White Woods blends eclectic genres on Middle Season

Self-described as a “hipster hillbilly rock” group, local band White Woods incorporates modern, urban styles into its music while remaining true to its folk sound. The band has a fairly basic structure: two main guitars, a bass, drums and a rhythm guitar.

“White Woods started by accident,” founding member Garth Clark said. Clarks plays rhythm guitar and provides lead vocals.

After Clark had already planned a mini-tour in Rochester with the original band members, the group disbanded and Clark was forced to search for replacements for the tour. Clark's previous guitarist tagged along, and he convinced his childhood friends Matt Coleman and Dylan Carey to join him.

Coleman, Carey and Clark played as a trio for a year and a half with Coleman playing the drums before adding Pat Barnhardt and Andrew Strzepek.

White Woods since developed into a five-man band with Coleman on guitar, writing a lot of riffs and providing backup vocals, Carey on bass, Clark on guitar and vocals, Barnhardt on drums and Strzepek on guitar.

None of the band members are Geneseo alumni, contrary to popular belief. Regardless, the band has played plenty of shows in the area, and has made frequent appearances in Avon and at The Bug Jar in Rochester. White Woods performed in August at the Weeks of Welcome-sponsored Welcome Back Jam on the College Green.

White Woods' first full-length album Middle Season came out in January and is available online alongside its Big Dirty EP.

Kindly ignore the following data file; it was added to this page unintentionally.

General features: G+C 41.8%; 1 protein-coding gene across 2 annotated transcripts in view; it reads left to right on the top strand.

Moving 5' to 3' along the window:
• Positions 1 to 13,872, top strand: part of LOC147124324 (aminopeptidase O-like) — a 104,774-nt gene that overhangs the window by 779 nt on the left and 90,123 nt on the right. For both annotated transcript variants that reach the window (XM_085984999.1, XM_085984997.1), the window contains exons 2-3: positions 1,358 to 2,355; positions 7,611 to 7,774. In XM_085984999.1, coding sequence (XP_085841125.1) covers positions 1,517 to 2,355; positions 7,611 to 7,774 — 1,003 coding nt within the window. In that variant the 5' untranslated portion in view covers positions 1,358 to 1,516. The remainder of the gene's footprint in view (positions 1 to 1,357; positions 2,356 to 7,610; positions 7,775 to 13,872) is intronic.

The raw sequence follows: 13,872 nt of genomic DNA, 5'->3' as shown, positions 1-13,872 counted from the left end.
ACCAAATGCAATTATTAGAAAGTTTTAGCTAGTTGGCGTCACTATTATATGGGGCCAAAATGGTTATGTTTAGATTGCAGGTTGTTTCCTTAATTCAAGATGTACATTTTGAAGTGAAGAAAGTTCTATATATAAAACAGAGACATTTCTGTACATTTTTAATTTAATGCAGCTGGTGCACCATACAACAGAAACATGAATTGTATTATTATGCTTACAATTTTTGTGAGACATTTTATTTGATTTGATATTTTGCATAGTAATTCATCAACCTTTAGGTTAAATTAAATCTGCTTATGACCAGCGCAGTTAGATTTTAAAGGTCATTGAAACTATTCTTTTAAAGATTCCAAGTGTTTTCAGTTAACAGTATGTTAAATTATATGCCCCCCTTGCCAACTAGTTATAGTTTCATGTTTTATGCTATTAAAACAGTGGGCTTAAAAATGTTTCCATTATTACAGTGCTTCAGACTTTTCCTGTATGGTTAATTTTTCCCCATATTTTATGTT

The band's sound “jumps around” and “would sound more folk, more Neil Young,” Clark said, if he were playing alone; however, his band members “bring modern influences” and “indie rock influences.”

White Woods' sound is comparable to Deer Tick, an alternative country band with some contagiously danceable, upbeat moments, usually found in its striking guitar solos. The last track on Middle Season “Space Jam” has a real swing to it.

The band contrasts faster, energetic tracks with slower-paced songs; this lends certain fullness, as it touches upon different parts of the multi-faceted folk genre.

After playing shows every single weekend for the past few years, the band hopes to slow down for a while in order to record an extensive album.

“We only took one month on Middle Season, so now I want to spend like six months recording something we can really be proud of, with the addition of [Strzepek] on guitar,” Clark said.